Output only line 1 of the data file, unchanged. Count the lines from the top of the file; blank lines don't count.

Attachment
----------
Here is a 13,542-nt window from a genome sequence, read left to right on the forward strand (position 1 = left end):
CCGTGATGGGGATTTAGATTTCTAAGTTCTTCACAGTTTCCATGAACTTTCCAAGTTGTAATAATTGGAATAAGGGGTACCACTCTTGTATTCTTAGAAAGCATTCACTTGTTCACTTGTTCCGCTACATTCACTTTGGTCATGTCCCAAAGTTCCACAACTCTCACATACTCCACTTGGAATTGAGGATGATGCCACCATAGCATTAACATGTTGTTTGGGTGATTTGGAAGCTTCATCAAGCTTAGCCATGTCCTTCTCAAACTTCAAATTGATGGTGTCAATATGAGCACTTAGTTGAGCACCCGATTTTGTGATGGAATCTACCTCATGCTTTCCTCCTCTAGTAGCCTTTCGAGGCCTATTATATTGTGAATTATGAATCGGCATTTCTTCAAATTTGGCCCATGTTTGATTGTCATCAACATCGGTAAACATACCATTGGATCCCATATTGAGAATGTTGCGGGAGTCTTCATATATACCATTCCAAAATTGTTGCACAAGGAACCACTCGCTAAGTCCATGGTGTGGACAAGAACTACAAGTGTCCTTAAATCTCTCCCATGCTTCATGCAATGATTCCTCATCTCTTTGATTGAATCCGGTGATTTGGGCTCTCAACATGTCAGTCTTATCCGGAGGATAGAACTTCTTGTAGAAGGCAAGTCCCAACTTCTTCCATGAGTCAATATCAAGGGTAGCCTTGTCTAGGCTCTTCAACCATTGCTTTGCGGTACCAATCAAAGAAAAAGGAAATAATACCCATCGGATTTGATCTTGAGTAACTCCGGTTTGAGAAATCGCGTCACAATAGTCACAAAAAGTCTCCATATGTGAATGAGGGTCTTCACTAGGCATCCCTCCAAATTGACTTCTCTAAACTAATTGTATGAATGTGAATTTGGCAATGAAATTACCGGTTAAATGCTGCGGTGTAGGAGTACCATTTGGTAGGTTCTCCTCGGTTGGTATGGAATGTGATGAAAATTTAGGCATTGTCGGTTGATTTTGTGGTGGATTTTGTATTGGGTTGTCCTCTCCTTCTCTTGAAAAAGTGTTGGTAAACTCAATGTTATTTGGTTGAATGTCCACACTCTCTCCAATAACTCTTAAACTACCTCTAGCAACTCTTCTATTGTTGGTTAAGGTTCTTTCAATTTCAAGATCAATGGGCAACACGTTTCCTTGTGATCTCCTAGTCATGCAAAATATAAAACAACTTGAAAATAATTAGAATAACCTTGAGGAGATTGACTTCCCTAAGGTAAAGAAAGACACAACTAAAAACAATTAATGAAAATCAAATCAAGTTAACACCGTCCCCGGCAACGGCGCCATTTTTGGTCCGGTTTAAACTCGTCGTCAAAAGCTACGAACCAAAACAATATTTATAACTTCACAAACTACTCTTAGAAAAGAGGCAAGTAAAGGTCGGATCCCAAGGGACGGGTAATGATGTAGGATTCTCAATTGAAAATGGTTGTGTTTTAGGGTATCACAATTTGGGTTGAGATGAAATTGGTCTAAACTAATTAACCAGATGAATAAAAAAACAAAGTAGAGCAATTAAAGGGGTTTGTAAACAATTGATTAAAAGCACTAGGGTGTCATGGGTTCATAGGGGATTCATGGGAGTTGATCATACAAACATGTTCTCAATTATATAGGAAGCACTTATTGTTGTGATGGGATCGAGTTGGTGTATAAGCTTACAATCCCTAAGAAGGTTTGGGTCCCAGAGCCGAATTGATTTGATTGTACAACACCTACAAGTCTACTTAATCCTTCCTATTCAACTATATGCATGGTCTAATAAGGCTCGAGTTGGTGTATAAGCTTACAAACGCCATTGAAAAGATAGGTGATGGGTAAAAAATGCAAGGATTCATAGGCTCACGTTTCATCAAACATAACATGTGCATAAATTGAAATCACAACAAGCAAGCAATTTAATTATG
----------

Here is a 13,542-nt window from a genome sequence, read left to right on the forward strand (position 1 = left end):